A Lesson Before Dying by Ernest J. Gaines
Vintage Press, 1997
Set in a fictional Louisiana town in the late 40s, A Lesson Before Dying, is a definitely a story worth reading — both for its message and its beautiful prose. The story is narrated by Grant Wiggins, a black school teacher, who carries with him an undercurrent of bitterness and rage over the racism in his community. It is through his eyes that we meet Jefferson, the nearly-illiterate black man on death row for a murder he didn’t commit. When Jefferson’s attorney depicts him as a hog, incapable of responsibility, his godmother attempts one final act of compassion. She asks Grant to spend time with Jefferson in his final days, educating him so he can die with the dignity befitting a man, not as an animal.
This is their story — the story of Grant and Jefferson — their struggle to live and die with dignity.
Grant is initially reluctant to intervene, preferring to distance himself from his poor plantation-community roots . And Jefferson is initially reluctant to receive his help. Even behind bars, this is Jefferson’s last act of freedom, the freedom to die as he wishes, rather than how others wish him to die. But as Jefferson’s time draws near, Grant recognizes that there is more at stake here. He is not only here to try to restore the dignity of one black man, he is here to restore the dignity of the entire black community. And it all rests on Jefferson’s shoulders, in terms of how he chooses to die.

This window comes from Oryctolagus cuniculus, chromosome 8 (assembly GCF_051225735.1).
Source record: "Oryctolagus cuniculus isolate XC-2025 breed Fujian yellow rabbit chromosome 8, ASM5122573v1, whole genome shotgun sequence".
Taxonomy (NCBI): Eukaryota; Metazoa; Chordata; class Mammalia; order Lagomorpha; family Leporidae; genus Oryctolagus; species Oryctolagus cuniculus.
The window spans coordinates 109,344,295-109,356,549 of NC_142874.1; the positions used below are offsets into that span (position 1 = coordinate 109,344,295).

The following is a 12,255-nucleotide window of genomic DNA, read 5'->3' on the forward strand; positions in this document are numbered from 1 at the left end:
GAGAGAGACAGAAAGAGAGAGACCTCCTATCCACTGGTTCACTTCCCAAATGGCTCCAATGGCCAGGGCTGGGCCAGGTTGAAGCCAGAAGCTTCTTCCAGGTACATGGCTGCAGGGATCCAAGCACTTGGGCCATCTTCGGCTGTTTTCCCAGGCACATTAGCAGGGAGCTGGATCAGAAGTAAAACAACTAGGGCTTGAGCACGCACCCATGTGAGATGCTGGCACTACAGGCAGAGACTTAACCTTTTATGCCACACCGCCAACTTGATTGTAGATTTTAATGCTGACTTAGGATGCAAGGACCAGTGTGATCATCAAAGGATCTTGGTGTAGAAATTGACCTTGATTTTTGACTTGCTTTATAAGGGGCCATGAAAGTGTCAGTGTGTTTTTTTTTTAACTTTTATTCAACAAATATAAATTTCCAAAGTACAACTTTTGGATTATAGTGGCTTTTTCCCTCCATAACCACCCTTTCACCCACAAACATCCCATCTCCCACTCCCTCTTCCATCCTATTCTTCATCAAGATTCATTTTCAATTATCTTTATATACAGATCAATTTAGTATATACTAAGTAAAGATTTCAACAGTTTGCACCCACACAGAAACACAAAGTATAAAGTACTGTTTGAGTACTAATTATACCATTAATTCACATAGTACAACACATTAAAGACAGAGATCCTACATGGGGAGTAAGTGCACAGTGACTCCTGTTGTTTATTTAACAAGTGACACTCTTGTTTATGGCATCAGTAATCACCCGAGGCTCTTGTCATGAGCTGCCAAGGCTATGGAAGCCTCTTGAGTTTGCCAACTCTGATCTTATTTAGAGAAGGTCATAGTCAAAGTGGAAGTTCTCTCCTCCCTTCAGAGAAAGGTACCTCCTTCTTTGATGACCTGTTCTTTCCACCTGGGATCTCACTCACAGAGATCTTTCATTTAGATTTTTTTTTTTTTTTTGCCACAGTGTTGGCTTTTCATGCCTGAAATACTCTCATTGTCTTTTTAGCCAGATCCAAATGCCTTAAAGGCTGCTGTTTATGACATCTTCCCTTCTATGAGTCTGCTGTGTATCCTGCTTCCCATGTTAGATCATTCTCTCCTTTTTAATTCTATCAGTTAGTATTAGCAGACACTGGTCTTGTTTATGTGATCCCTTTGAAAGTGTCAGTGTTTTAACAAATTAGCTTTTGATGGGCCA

“Do you know what a myth is, Jefferson?” I asked him. “A myth is an old lie that people believe in. White people believe that they’re better than anyone else on earth — and that’s a myth. The last thing they ever want is to see a black man stand, and think, and show that common humanity that is in all of us. It would destroy their myth…….I want you to chip away at that myth by standing.”
The story builds slowly and steadily, and without a lot of drama. And even though the ending is inevitable, Gaines figures out how to add suspense and emotional power in the conclusion. It is somber in tone, but rich with complex characters and a beautiful cadence. This is one that you will want to re-read every year. This is a story that reminds us that sometimes we need to hold onto faith not for ourselves, but for those we love.
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